Media Contact: Jan Wenzel, 874-2116
URI Theatre Department to open its
2003-2004 season with Antigone
KINGSTON, R.I. -- September 23, 2003 -- The University of Rhode Island Department of Theatre presents Antigone, Jean Anouilh's 1944 version of the Greek legend that comes from a Paris that suffered under the heel of tyranny. The plays parallels to modern times are both exciting and provocative.
Artol Fugard, the acclaimed South African playwright, cites Sophocles Antigone as the most powerful protest play ever written and refers to Anouilh's adaptation of it as an inspiration to the French people under German occupation during World War II.
What makes the Antigone legend so powerful through the ages? A young girl of noble birth, daughter of the late King Oedipus, is beloved by her sister Ismene, her nurse, her fiancé, Haemon son of King Creon, and even Creon himself. A civil war has just transpired in which her brothers Eteocles and Polynices have fought and killed one another. Creon issues an edict honoring Eteocles and forbidding burial to Polynices. Antigone, despite the consequences, defies Creon's edict because of her religious principles shared by her society that if a body is not buried, his immortal soul will wander restlessly forever. Antigone feels obligated as Polynices' sister to give him the sacraments of burial despite the consequences to her personal well being.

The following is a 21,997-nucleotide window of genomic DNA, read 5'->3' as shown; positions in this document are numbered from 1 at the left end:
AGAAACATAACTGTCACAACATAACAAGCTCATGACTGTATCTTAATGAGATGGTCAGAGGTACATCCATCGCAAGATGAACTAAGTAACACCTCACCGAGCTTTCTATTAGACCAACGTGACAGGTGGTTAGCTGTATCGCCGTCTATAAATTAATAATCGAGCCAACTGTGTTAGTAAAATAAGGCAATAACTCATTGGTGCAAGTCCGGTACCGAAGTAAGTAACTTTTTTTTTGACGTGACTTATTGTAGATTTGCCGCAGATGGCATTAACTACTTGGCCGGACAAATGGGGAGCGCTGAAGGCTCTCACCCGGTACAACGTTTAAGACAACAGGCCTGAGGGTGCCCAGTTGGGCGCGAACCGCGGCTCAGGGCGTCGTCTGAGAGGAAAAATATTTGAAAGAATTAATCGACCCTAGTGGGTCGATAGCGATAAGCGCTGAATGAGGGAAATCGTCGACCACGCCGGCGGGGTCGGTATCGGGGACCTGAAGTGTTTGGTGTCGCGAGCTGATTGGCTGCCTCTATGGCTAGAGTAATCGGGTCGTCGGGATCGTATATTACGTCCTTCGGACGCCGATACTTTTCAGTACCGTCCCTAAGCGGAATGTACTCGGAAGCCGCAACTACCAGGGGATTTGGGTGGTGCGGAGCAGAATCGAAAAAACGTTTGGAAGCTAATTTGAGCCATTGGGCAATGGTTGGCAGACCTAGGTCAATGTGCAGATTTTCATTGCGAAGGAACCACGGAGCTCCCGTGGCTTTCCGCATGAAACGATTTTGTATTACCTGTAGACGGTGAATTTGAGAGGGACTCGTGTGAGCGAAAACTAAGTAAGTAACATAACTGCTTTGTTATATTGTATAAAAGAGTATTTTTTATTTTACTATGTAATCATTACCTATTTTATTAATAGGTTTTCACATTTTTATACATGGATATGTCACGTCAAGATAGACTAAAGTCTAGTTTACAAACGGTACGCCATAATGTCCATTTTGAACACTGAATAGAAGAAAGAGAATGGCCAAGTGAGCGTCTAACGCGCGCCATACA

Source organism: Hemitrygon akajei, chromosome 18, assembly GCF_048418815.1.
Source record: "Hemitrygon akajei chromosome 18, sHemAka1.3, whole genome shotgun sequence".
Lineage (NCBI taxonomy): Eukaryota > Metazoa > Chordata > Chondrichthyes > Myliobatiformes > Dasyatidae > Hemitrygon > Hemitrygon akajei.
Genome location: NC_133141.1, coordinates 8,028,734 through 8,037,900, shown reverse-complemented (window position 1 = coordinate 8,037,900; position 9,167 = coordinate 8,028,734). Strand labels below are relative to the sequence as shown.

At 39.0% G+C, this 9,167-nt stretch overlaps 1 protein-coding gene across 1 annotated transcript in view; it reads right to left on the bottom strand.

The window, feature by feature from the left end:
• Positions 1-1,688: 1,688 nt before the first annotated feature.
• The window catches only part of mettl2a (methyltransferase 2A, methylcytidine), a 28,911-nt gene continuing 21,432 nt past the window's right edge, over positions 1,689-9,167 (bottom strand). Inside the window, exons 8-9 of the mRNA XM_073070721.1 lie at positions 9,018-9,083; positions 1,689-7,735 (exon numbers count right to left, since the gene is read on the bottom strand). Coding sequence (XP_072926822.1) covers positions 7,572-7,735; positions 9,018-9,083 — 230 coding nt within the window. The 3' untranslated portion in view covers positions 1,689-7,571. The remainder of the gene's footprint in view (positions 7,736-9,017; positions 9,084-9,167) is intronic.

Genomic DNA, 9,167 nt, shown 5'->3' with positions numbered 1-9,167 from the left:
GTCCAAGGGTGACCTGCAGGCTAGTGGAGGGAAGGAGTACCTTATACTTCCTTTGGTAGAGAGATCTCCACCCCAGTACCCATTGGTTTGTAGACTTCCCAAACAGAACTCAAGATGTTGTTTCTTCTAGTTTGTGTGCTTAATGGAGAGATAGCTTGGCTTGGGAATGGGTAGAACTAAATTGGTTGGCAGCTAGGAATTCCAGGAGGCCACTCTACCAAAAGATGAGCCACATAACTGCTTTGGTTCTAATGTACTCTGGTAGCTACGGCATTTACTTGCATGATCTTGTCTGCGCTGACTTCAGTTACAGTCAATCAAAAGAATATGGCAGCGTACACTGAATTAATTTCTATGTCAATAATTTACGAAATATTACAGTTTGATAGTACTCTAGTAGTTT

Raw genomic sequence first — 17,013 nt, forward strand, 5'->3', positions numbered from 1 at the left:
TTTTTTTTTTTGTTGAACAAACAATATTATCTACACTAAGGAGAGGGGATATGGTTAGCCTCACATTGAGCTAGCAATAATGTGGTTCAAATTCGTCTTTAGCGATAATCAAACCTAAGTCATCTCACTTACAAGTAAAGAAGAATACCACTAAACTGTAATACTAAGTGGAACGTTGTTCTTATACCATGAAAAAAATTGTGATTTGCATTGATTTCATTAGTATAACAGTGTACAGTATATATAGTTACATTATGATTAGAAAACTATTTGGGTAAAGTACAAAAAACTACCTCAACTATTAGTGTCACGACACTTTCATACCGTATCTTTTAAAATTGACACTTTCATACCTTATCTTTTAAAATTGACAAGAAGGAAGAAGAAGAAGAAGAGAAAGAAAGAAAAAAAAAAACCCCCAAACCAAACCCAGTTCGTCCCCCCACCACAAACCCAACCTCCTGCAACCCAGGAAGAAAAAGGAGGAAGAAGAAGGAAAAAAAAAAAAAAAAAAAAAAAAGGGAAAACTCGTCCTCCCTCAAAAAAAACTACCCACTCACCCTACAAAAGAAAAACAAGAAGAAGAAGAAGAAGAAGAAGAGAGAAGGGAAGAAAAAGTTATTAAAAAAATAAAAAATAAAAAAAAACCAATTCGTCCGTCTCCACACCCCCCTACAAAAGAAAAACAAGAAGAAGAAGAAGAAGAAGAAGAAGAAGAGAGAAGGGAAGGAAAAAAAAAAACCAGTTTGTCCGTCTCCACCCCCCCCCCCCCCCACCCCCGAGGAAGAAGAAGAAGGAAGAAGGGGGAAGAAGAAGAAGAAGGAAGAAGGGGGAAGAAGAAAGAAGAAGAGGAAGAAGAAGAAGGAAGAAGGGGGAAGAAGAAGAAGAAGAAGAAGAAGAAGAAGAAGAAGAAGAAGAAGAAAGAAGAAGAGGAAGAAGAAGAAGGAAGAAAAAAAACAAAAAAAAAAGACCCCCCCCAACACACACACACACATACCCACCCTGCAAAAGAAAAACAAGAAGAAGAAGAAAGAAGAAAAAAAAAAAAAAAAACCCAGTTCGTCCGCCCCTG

Antigone's story stirs us as we listen to the persuasive points of view religious versus secular. We are engaged by their argument and by the mordant humor of the First Guard, the devotion of Prince Haemon, the pleas of Ismene, and the warmth of her childhood nurse. The chorus narrates this powerful and tragic tale, which continues to fascinate new generations as one strong voice in the body of a young girl, confronts tyranny.
The plays director, Bryna Wortman, has set this production of Antigone on "an outpost of civilization in the not so distant future." Patrick Lynch, a URI senior majoring in theatre is the sets designer, David T. Howard, assistant professor of costume design, is the costume designer, Sean Farrell, a guest artist lighting designer from New York City is in charge of lighting, and Peter Nabut, a guest artist from Massachusetts, will do the sound.
The play will be performed in the J Studio of URI's Fine Arts Center on October 9 through 11 and October 15 through 18 at 8 p.m. It will also be performed on October 12 at 5 p.m. Tickets are $12 general admission and $10 for students, senior citizens and children. To reserve tickets, please call the URI Theatre Box Office at 401-874-5843. For additional information, 401-874-5922.
|William C. Newton
|Courtney Lynne Edge
|Sean Michael McConaghy
|William "Jed" Hancock-Brainerd
|| E. Greenwich, R.I
|Tevor J. Campbell
|Khara C. Hoyer
|Kyle A. Maddock